Study Guides (248,069)
Canada (121,279)
Sociology (577)
SOC 2070 (69)
Midterm

SOC 2070 Midterm 2 Summary.docx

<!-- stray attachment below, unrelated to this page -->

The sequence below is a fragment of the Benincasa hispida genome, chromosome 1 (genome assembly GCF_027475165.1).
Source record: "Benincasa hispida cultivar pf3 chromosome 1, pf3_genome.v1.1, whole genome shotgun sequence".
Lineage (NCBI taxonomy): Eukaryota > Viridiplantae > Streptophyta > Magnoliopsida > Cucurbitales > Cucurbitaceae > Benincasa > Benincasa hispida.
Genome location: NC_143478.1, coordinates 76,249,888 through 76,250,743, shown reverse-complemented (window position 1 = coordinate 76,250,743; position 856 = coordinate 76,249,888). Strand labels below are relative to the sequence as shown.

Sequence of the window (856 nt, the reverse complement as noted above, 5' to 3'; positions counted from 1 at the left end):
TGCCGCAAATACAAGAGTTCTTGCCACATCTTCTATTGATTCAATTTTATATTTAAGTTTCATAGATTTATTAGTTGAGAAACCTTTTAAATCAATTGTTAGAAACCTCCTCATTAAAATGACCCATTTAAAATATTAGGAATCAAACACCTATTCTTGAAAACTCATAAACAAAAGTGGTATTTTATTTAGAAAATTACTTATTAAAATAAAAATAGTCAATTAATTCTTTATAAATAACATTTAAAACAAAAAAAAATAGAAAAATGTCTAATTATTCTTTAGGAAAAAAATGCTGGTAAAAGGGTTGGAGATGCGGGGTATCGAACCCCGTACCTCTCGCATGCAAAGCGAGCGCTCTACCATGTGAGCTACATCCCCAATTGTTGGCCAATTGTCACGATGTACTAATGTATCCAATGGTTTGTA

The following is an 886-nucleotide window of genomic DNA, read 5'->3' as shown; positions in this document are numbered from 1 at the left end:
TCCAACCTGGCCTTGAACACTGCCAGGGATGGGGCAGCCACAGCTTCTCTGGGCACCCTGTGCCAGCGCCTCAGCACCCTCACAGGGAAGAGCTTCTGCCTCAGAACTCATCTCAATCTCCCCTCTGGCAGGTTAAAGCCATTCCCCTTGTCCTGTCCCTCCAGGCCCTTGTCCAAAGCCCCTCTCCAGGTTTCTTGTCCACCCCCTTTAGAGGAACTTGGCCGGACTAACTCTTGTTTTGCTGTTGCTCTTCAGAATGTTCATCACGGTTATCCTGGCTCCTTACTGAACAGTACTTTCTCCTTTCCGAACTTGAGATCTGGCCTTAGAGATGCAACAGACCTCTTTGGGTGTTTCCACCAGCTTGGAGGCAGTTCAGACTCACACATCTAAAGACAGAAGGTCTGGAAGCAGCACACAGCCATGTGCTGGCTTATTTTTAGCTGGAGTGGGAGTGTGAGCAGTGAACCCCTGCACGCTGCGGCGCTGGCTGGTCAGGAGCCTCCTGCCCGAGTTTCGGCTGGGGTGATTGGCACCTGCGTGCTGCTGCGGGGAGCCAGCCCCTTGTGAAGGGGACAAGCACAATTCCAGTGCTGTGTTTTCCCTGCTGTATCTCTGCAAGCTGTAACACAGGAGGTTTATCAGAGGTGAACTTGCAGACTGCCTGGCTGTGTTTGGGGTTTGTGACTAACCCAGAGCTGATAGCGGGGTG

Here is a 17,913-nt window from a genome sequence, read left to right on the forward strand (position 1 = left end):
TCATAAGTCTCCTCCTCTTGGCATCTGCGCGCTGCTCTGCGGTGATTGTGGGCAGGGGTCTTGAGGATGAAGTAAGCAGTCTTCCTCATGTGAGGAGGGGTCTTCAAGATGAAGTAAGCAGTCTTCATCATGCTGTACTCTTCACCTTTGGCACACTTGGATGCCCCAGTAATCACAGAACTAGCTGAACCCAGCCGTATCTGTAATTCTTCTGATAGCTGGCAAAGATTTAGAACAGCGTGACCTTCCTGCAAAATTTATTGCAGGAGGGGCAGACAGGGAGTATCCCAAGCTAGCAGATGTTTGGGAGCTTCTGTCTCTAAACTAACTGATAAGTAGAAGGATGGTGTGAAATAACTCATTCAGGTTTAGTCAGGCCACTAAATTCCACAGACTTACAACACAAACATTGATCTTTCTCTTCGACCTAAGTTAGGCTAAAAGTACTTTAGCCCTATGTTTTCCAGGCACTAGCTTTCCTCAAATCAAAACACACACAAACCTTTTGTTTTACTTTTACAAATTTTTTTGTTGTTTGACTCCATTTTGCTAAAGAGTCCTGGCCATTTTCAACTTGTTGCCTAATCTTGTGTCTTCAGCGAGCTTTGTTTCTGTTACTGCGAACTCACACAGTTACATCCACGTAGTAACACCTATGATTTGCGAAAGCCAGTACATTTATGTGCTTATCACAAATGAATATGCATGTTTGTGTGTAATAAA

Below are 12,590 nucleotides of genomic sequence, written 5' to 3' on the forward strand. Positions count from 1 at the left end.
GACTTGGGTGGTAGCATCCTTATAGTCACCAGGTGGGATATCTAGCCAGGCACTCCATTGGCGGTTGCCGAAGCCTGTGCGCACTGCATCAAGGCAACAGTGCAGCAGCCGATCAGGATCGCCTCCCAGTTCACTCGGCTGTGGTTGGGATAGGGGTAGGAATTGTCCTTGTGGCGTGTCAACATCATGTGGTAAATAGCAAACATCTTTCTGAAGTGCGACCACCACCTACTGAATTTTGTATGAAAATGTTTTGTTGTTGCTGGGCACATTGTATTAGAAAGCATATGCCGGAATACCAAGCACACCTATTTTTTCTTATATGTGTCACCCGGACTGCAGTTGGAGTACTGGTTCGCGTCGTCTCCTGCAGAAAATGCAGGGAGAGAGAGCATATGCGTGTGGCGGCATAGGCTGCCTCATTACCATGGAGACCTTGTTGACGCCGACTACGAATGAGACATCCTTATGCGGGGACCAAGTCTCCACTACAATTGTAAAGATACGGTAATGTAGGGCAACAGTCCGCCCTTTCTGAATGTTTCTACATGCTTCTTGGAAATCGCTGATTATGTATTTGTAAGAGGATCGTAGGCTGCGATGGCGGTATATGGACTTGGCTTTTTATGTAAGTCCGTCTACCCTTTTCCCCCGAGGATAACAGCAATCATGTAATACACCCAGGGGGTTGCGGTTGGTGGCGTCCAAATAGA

12 Pages
176 Views
Unlock Document

Department
Sociology
Course
SOC 2070
Professor
Linda Hunter
Semester
Winter

Description